Why Musk’s Twitter Bid Has Shaken Tesla Investors

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Some shareholders say Mr. Musk’s off-the-cuff posts on Twitter — he once drew comparisons between Justin Trudeau, the prime minister of Canada, and Hitler — have already damaged Tesla.

“The guy has said so many controversial things,” said Kristin Hull, founder and chief executive of Nia Impact Capital, a fund in Oakland, Calif., that invests in companies with a positive social impact. “Are they distractions? Are they confusing? Has he interfered with the stock value through his tweets? Absolutely.”

How Elon Musk Bought Twitter


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A blockbuster deal. Elon Musk, the world’s wealthiest man, capped what seemed an improbable attempt by the famously mercurial billionaire to buy Twitter for roughly $44 billion. Here’s how the deal unfolded:

The initial offer. Mr. Musk made an unsolicited bid worth more than $40 billion for the influential social network, saying that he wanted to make Twitter a private company and that he wanted people to be able to speak more freely on the service.

With Mr. Musk becoming Twitter’s owner, “it only gets bigger,” Ms. Hull said. Nia recently sold most of its shares in Tesla, she said, because the fund was dissatisfied with the company’s response to accusations of racism at its factory in Fremont, Calif.

Mr. Musk’s ownership of Twitter could alienate some potential Tesla buyers. Among people considering buying an electric car, Democrats outnumber Republicans by almost two to one, according to Morning Consult, a research firm. But Democrats are also the group most likely to be put off if Mr. Musk, in the name of free speech, opens Twitter to extremist views or misinformation.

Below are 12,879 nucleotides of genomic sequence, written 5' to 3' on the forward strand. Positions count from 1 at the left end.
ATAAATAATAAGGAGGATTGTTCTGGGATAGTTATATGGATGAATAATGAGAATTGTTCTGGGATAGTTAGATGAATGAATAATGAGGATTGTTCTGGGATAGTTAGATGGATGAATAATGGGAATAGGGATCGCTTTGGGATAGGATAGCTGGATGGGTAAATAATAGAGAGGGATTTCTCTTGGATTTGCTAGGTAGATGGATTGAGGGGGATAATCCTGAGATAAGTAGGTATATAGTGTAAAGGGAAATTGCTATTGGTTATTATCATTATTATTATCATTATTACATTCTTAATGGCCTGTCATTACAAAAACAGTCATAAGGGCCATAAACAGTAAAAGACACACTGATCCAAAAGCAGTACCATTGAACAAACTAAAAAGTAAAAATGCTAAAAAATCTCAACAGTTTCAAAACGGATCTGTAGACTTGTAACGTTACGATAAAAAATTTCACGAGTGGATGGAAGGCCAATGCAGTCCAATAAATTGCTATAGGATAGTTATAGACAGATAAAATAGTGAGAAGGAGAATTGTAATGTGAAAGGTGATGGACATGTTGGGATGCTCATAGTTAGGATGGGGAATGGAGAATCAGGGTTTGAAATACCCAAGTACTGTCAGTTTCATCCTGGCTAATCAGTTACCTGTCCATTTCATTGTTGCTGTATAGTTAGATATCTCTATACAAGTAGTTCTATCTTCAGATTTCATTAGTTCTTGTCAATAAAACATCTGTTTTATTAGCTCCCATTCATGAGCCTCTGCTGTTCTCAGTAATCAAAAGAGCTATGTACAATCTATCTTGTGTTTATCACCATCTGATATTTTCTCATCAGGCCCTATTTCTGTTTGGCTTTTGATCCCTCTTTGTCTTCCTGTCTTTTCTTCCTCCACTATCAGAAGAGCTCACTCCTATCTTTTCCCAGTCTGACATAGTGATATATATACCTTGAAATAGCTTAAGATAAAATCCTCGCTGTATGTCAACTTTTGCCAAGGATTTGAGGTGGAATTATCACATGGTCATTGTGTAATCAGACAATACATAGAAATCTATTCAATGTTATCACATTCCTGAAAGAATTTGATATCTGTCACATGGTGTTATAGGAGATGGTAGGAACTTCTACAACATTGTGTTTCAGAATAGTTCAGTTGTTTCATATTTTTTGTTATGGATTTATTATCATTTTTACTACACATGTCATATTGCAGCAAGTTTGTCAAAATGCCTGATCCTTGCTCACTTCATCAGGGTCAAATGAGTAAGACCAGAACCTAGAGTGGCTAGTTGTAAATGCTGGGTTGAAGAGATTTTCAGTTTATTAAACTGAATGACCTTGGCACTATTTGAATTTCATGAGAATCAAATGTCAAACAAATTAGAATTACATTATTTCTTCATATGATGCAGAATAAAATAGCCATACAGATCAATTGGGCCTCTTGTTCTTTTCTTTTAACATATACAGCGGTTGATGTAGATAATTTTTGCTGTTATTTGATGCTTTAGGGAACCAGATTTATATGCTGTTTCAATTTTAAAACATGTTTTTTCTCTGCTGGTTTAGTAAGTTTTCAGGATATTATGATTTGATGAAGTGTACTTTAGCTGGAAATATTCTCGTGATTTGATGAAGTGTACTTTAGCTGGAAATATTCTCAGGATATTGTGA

The Twitter acquisition could intensify scrutiny of Mr. Musk by stock market regulators. He has been sued by a Twitter shareholder who accuses him of missing the regulatory deadline to report that he had amassed a 5 percent stake in the platform.

The lawsuit, filed by Block & Leviton, a Boston law firm, claims that Mr. Musk saved himself tens of millions of dollars by waiting six days past the deadline to disclose his stake. He was able to continue buying Twitter shares more cheaply than would have been possible if his interest was public knowledge, the suit claims.

Mr. Musk has a long history of antagonism with the Securities and Exchange Commission. Last month he failed to convince a New York judge to release him from a 2018 agreement with the S.E.C. that requires him to have a company lawyer screen his social media posts if the statements could move Tesla’s share price.

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